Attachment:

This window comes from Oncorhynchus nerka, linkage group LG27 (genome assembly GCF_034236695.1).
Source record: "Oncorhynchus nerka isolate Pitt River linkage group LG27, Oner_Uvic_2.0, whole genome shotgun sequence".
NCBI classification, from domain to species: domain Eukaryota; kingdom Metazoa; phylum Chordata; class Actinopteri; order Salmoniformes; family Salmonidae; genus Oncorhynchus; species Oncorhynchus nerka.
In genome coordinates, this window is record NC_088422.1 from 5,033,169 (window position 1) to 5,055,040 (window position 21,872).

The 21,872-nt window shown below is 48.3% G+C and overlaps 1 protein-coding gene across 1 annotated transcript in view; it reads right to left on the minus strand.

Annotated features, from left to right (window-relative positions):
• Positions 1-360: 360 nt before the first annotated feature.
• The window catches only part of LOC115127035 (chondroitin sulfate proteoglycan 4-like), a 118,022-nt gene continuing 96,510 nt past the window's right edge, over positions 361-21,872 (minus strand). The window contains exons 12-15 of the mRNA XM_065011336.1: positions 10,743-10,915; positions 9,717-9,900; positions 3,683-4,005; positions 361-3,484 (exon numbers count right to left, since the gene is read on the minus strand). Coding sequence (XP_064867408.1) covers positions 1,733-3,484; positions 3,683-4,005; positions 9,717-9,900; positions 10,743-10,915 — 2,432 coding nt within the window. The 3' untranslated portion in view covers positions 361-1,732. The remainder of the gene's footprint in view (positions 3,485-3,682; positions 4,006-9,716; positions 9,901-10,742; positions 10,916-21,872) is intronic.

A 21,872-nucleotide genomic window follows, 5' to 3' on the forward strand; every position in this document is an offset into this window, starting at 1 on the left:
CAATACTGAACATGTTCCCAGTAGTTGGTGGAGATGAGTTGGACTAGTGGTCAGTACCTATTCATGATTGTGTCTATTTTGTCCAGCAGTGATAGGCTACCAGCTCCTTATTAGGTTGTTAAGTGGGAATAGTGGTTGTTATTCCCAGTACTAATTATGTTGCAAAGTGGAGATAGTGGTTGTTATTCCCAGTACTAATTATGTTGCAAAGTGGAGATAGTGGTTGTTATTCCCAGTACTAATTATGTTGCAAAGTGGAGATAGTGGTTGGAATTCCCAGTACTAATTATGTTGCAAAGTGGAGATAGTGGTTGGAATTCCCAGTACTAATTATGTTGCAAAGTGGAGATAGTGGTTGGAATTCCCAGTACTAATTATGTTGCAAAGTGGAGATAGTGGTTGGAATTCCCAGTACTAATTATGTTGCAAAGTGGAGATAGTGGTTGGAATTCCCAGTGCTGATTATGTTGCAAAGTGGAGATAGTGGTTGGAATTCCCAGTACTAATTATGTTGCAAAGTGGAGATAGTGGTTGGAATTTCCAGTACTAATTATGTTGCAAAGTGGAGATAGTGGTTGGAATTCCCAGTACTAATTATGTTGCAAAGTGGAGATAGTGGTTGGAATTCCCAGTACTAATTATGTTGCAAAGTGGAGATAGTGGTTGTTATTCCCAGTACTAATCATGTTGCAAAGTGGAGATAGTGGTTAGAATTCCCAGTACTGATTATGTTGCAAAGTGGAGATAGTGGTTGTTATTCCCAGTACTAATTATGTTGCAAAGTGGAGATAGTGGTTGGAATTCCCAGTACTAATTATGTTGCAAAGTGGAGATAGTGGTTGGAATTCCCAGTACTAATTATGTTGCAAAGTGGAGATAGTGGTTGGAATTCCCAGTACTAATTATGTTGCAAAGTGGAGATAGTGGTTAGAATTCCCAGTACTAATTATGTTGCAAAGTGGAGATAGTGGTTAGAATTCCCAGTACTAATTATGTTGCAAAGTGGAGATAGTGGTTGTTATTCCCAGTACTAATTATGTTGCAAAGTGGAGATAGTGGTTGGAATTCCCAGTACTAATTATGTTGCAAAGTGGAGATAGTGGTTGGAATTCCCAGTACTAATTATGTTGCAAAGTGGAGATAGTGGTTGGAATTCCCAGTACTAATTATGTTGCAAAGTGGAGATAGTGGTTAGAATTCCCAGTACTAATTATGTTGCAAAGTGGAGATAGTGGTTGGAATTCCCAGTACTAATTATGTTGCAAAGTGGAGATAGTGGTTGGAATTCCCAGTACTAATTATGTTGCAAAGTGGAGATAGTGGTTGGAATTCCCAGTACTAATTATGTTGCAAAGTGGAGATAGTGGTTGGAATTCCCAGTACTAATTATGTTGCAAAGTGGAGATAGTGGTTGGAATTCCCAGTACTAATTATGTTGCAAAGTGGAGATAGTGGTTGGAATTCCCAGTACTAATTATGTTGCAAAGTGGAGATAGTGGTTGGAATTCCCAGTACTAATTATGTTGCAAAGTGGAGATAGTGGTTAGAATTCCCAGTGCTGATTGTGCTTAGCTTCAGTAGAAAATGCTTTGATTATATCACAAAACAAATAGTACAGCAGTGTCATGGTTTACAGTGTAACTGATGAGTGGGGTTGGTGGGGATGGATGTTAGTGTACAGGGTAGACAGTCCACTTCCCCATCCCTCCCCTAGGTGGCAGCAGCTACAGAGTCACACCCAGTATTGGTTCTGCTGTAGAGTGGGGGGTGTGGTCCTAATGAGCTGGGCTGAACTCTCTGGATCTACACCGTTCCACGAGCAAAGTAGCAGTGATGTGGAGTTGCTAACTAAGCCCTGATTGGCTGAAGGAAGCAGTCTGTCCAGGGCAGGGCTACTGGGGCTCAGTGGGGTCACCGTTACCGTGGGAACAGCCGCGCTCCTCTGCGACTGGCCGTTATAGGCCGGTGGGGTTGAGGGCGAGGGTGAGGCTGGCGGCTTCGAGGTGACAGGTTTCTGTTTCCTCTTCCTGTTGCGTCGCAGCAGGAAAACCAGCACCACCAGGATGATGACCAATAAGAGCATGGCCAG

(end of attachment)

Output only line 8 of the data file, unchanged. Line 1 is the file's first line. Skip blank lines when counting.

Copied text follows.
• The window catches only part of LOC115127035 (chondroitin sulfate proteoglycan 4-like), a 118,022-nt gene continuing 96,510 nt past the window's right edge, over positions 361-21,872 (minus strand). The window contains exons 12-15 of the mRNA XM_065011336.1: positions 10,743-10,915; positions 9,717-9,900; positions 3,683-4,005; positions 361-3,484 (exon numbers count right to left, since the gene is read on the minus strand). Coding sequence (XP_064867408.1) covers positions 1,733-3,484; positions 3,683-4,005; positions 9,717-9,900; positions 10,743-10,915 — 2,432 coding nt within the window. The 3' untranslated portion in view covers positions 361-1,732. The remainder of the gene's footprint in view (positions 3,485-3,682; positions 4,006-9,716; positions 9,901-10,742; positions 10,916-21,872) is intronic.